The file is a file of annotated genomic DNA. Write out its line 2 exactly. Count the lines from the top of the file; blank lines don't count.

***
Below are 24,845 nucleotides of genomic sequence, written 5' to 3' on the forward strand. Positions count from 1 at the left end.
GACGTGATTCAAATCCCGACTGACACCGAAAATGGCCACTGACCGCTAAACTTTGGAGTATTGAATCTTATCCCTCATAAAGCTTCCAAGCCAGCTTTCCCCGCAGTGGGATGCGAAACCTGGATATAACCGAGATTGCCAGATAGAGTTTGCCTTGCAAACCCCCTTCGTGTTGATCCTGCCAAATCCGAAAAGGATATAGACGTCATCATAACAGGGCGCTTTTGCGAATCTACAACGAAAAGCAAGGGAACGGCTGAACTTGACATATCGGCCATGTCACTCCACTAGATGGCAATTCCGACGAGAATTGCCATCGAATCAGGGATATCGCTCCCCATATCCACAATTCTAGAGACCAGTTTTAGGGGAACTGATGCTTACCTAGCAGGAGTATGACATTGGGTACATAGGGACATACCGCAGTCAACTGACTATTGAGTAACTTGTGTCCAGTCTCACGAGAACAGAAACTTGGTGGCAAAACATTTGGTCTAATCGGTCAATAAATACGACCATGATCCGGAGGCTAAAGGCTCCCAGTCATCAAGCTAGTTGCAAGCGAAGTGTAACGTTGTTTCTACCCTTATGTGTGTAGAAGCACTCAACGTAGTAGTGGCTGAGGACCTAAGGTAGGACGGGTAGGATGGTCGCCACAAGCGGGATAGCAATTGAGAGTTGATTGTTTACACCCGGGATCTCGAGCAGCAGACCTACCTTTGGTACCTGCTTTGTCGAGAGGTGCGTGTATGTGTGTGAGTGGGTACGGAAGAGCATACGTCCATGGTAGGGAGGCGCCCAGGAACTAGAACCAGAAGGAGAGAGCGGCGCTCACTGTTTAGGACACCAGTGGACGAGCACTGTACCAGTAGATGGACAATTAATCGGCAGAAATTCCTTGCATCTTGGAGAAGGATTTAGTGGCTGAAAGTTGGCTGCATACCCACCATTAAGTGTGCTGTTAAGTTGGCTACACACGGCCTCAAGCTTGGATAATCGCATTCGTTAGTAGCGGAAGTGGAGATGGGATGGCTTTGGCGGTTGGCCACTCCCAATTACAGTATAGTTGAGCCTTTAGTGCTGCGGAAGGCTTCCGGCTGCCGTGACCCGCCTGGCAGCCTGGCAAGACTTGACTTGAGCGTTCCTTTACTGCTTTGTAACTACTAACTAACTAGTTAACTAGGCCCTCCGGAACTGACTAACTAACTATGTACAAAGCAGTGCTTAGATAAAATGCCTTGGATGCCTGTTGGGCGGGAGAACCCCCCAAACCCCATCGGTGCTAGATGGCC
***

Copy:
GACGTGATTCAAATCCCGACTGACACCGAAAATGGCCACTGACCGCTAAACTTTGGAGTATTGAATCTTATCCCTCATAAAGCTTCCAAGCCAGCTTTCCCCGCAGTGGGATGCGAAACCTGGATATAACCGAGATTGCCAGATAGAGTTTGCCTTGCAAACCCCCTTCGTGTTGATCCTGCCAAATCCGAAAAGGATATAGACGTCATCATAACAGGGCGCTTTTGCGAATCTACAACGAAAAGCAAGGGAACGGCTGAACTTGACATATCGGCCATGTCACTCCACTAGATGGCAATTCCGACGAGAATTGCCATCGAATCAGGGATATCGCTCCCCATATCCACAATTCTAGAGACCAGTTTTAGGGGAACTGATGCTTACCTAGCAGGAGTATGACATTGGGTACATAGGGACATACCGCAGTCAACTGACTATTGAGTAACTTGTGTCCAGTCTCACGAGAACAGAAACTTGGTGGCAAAACATTTGGTCTAATCGGTCAATAAATACGACCATGATCCGGAGGCTAAAGGCTCCCAGTCATCAAGCTAGTTGCAAGCGAAGTGTAACGTTGTTTCTACCCTTATGTGTGTAGAAGCACTCAACGTAGTAGTGGCTGAGGACCTAAGGTAGGACGGGTAGGATGGTCGCCACAAGCGGGATAGCAATTGAGAGTTGATTGTTTACACCCGGGATCTCGAGCAGCAGACCTACCTTTGGTACCTGCTTTGTCGAGAGGTGCGTGTATGTGTGTGAGTGGGTACGGAAGAGCATACGTCCATGGTAGGGAGGCGCCCAGGAACTAGAACCAGAAGGAGAGAGCGGCGCTCACTGTTTAGGACACCAGTGGACGAGCACTGTACCAGTAGATGGACAATTAATCGGCAGAAATTCCTTGCATCTTGGAGAAGGATTTAGTGGCTGAAAGTTGGCTGCATACCCACCATTAAGTGTGCTGTTAAGTTGGCTACACACGGCCTCAAGCTTGGATAATCGCATTCGTTAGTAGCGGAAGTGGAGATGGGATGGCTTTGGCGGTTGGCCACTCCCAATTACAGTATAGTTGAGCCTTTAGTGCTGCGGAAGGCTTCCGGCTGCCGTGACCCGCCTGGCAGCCTGGCAAGACTTGACTTGAGCGTTCCTTTACTGCTTTGTAACTACTAACTAACTAGTTAACTAGGCCCTCCGGAACTGACTAACTAACTATGTACAAAGCAGTGCTTAGATAAAATGCCTTGGATGCCTGTTGGGCGGGAGAACCCCCCAAACCCCATCGGTGCTAGATGGCC